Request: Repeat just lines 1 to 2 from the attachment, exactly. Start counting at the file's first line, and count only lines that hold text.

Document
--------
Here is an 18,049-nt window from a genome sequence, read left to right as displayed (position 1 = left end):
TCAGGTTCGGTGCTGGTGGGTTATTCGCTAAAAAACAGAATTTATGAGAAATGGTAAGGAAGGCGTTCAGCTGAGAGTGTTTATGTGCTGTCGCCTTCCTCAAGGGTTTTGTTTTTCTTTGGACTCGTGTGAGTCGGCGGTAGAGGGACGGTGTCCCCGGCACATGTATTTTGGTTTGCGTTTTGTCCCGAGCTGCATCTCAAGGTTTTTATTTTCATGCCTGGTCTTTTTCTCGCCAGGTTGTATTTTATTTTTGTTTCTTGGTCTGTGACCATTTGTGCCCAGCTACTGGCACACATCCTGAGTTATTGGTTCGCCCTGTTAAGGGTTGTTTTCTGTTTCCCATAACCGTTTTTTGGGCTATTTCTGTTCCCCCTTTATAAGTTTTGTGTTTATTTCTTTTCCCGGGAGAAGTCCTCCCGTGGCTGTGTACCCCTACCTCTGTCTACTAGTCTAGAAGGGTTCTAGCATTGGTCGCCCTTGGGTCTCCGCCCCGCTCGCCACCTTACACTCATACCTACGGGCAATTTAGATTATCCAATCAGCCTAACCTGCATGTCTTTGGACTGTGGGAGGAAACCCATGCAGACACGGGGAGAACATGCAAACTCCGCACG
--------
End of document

Here is an 18,049-nt window from a genome sequence, read left to right as displayed (position 1 = left end):
TCAGGTTCGGTGCTGGTGGGTTATTCGCTAAAAAACAGAATTTATGAGAAATGGTAAGGAAGGCGTTCAGCTGAGAGTGTTTATGTGCTGTCGCCTTCCTCAAGGGTTTTGTTTTTCTTTGGACTCGTGTGAGTCGGCGGTAGAGGGACGGTGTCCCCGGCACATGTATTTTGGTTTGCGTTTTGTCCCGAGCTGCATCTCAAGGTTTTTATTTTCATGCCTGGTCTTTTTCTCGCCAGGTTGTATTTTATTTTTGTTTCTTGGTCTGTGACCATTTGTGCCCAGCTACTGGCACACATCCTGAGTTATTGGTTCGCCCTGTTAAGGGTTGTTTTCTGTTTCCCATAACCGTTTTTTGGGCTATTTCTGTTCCCCCTTTATAAGTTTTGTGTTTATTTCTTTTCCCGGGAGAAGTCCTCCCGTGGCTGTGTACCCCTACCTCTGTCTACTAGTCTAGAAGGGTTCTAGCATTGGTCGCCCTTGGGTCTCCGCCCCGCTCGCCACCTTACACTCATACCTACGGGCAATTTAGATTATCCAATCAGCCTAACCTGCATGTCTTTGGACTGTGGGAGGAAACCCATGCAGACACGGGGAGAACATGCAAACTCCGCACG